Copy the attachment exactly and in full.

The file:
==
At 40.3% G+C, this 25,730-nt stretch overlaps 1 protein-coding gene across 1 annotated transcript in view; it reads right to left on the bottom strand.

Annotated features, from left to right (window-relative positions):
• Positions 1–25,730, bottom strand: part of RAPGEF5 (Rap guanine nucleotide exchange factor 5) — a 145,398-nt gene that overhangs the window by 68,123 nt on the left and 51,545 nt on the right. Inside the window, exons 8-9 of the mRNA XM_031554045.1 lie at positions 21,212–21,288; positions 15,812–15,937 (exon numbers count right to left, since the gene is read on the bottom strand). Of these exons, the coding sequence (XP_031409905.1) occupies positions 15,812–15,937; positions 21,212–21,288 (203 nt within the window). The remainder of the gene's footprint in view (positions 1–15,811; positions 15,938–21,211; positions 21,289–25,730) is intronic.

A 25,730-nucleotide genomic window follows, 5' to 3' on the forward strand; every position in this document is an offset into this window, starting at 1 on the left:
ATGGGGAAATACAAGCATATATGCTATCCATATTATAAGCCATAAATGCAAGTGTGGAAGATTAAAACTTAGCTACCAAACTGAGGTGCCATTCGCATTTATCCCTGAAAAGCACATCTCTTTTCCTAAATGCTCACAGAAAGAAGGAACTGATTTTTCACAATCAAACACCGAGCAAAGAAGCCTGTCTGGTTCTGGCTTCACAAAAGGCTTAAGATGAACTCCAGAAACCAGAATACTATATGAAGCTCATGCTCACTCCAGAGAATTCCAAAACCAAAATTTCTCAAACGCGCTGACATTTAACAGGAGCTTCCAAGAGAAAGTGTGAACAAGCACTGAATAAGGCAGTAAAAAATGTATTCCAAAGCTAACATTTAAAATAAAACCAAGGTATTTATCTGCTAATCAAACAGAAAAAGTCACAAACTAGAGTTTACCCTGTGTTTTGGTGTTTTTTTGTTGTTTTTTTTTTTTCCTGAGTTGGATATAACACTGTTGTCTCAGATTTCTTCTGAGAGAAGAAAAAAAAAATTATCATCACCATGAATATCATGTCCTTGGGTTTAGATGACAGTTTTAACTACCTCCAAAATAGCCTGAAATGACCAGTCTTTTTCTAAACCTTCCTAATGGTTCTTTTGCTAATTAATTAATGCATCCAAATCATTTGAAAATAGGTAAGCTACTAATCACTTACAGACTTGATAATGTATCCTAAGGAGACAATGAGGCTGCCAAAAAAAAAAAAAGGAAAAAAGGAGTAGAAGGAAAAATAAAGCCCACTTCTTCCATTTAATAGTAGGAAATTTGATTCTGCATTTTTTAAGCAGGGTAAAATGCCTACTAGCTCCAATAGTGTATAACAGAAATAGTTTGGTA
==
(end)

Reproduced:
At 40.3% G+C, this 25,730-nt stretch overlaps 1 protein-coding gene across 1 annotated transcript in view; it reads right to left on the bottom strand.

Annotated features, from left to right (window-relative positions):
• Positions 1–25,730, bottom strand: part of RAPGEF5 (Rap guanine nucleotide exchange factor 5) — a 145,398-nt gene that overhangs the window by 68,123 nt on the left and 51,545 nt on the right. Inside the window, exons 8-9 of the mRNA XM_031554045.1 lie at positions 21,212–21,288; positions 15,812–15,937 (exon numbers count right to left, since the gene is read on the bottom strand). Of these exons, the coding sequence (XP_031409905.1) occupies positions 15,812–15,937; positions 21,212–21,288 (203 nt within the window). The remainder of the gene's footprint in view (positions 1–15,811; positions 15,938–21,211; positions 21,289–25,730) is intronic.

A 25,730-nucleotide genomic window follows, 5' to 3' on the forward strand; every position in this document is an offset into this window, starting at 1 on the left:
ATGGGGAAATACAAGCATATATGCTATCCATATTATAAGCCATAAATGCAAGTGTGGAAGATTAAAACTTAGCTACCAAACTGAGGTGCCATTCGCATTTATCCCTGAAAAGCACATCTCTTTTCCTAAATGCTCACAGAAAGAAGGAACTGATTTTTCACAATCAAACACCGAGCAAAGAAGCCTGTCTGGTTCTGGCTTCACAAAAGGCTTAAGATGAACTCCAGAAACCAGAATACTATATGAAGCTCATGCTCACTCCAGAGAATTCCAAAACCAAAATTTCTCAAACGCGCTGACATTTAACAGGAGCTTCCAAGAGAAAGTGTGAACAAGCACTGAATAAGGCAGTAAAAAATGTATTCCAAAGCTAACATTTAAAATAAAACCAAGGTATTTATCTGCTAATCAAACAGAAAAAGTCACAAACTAGAGTTTACCCTGTGTTTTGGTGTTTTTTTGTTGTTTTTTTTTTTTCCTGAGTTGGATATAACACTGTTGTCTCAGATTTCTTCTGAGAGAAGAAAAAAAAAATTATCATCACCATGAATATCATGTCCTTGGGTTTAGATGACAGTTTTAACTACCTCCAAAATAGCCTGAAATGACCAGTCTTTTTCTAAACCTTCCTAATGGTTCTTTTGCTAATTAATTAATGCATCCAAATCATTTGAAAATAGGTAAGCTACTAATCACTTACAGACTTGATAATGTATCCTAAGGAGACAATGAGGCTGCCAAAAAAAAAAAAAGGAAAAAAGGAGTAGAAGGAAAAATAAAGCCCACTTCTTCCATTTAATAGTAGGAAATTTGATTCTGCATTTTTTAAGCAGGGTAAAATGCCTACTAGCTCCAATAGTGTATAACAGAAATAGTTTGGTA